Monday, October 10, 2011

Wealth and GDP

"Political Economy is defined as the science of wealth" wrote Francis Wayland in 1870 (Wayland was Yale University's first professor of Political Economy). Adam Smith wrote "An Inquiry into the Nature and Causes of Wealth of Nations" in 1776 inspired by a group of mainly French economists called the Physiocrats. The Physiocrats (who could probably be considered the first economists) proposed that all material wealth came from the development of land.

A question is: does the classical view of wealth production provide any insight into the modern conception of GDP and economic activity?

Wealth Defined by Classical Economists

Wealth from a Classical sense (classical economists are economists from the 1700's before the mid 20th century) was defined on a national level as, according to the classical economist Jean Baptiste Say (1821) in his Letters to Malthus on Political Economy. Say asked and answered a series of questions in these letters concerning wealth. Say defined Wealth as "Whatever has a value; gold, silver, land, merchandise..." and then defined Value as "[A product] having utility." Value was conceived of as mainly a product with "utility," and utility was viewed as having a both subjective and a non-subjective element in so far that, according to Say, utility drives value as "persons are then to be found who are in want of this thing (with utility); they desire to have it from those who produce it."

The subjective element of wealth -- wealth as defined that is deemed useful by potential customers in the classical economic tradition, to the extent that they will pay for that item -- is interesting in so far that wealth has to be something not already extremely abundant and/or provided by nature (classical economists asked "if I hold a glass of water, is this wealth? The accepted answer, after much debate was no, in so far that water is already in abundance).

Further wealth could hold significant value, but if this value was not recognized by consumers or if the necessary infrastructure was not in place to realize this value, then perhaps the item would not have value. One could think of, for example, petroleum oil in the 1800's, at first was considered a nuisance for agriculture and therefore did not represent wealth.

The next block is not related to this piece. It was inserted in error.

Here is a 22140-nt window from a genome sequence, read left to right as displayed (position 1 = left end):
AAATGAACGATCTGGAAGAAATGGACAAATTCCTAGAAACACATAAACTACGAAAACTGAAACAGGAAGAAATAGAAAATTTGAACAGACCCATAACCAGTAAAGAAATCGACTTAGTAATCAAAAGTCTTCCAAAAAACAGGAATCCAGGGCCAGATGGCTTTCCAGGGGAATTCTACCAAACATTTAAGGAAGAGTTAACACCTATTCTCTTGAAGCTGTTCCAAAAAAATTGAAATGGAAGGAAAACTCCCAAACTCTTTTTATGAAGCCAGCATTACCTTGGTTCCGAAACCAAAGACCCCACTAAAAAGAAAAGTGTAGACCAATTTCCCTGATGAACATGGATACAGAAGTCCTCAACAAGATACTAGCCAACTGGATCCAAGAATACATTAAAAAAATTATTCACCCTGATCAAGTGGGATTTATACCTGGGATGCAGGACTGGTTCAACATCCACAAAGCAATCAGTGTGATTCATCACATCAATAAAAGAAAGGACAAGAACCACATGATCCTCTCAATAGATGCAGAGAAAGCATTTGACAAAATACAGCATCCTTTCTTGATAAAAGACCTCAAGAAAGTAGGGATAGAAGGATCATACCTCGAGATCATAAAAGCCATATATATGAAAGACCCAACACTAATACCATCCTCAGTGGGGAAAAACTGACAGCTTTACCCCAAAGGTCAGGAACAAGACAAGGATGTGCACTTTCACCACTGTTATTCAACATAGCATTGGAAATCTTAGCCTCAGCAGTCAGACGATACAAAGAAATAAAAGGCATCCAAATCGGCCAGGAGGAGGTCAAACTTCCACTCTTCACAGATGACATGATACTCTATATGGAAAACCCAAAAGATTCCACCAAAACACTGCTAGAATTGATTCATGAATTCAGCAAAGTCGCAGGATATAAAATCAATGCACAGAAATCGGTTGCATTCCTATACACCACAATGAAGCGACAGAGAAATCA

Alfred Marshall, John Maynard Keynes' mentor at Cambridge University, in the late 19th century proposed the concept of supply and demand curves for products summing up the idea of price (value) as the intersection between supply and demand for the product.

On a national scale, Jean Baptiste Say defined the "wealth of nations" as: "(A wealthy nation) in which many things of value, or more briefly, many values are to be found." But Jean Baptiste Say did not formalize a measurement system for quantifying a country's wealth -- this was not to be performed until the 1930's under the economist Simon Kuznets (to be examined below).

One last interesting point is that classical economists stated that wealth could only cocur with the legal right of private property: Jean Batiste Say asked in his Letters: "Can Riches Exist without property?" and answered "No, as richest represent property."

Classical Economists on How Wealth is Produced:

The next question is, according to classical economics, how is wealth produced? The production of items of value (note Say did not cover services in detail, or even conceive of services as a major portion of the economy) was split by Say into three separate activities in his Letters (1821):

1. "Cultivation," by which Say meant the production of resources and commodities, agriculture and mining and resource extraction -- Say began with this activity in so far Say was influenced by the Physiocrats, who stated that all value came from land.

2. Manufacturing -- the conversion of resources to a usable end product -- Say expanded and improved upon that all value came from land only by expanding value added to manufacturing.

3. Commerce -- the distribution of manufactured and processed products to the end customer. One can think of modern retail chains, grocery stores and online as falling under this designation of commerce.

Say noted that each of these three steps in the economy was necessary for the completion of the next step, in so far that manufacturing could not occur without cultivation or resource extraction and commerce could not occur without manufacturing or processing. Say did not discuss trade in detail -- whether one step could be outsourced to another country sustainably.

Two questions come to mind: first, would all new industries (from technological advances) since 1821 fit into these three steps in terms of producing value? And second, how would services fit into Say's 3 step framework?

Major advanced such as the cotton gin and steel industry, the Bessemer Steel Process, the steam engine would all fit in very well within Say's Framework. The textile industry, revolutionized by the cotton gin and the spinning jenny -- told resources in the form of raw cotton and manufactured these into clothes, then distributed these clothes to the end customer.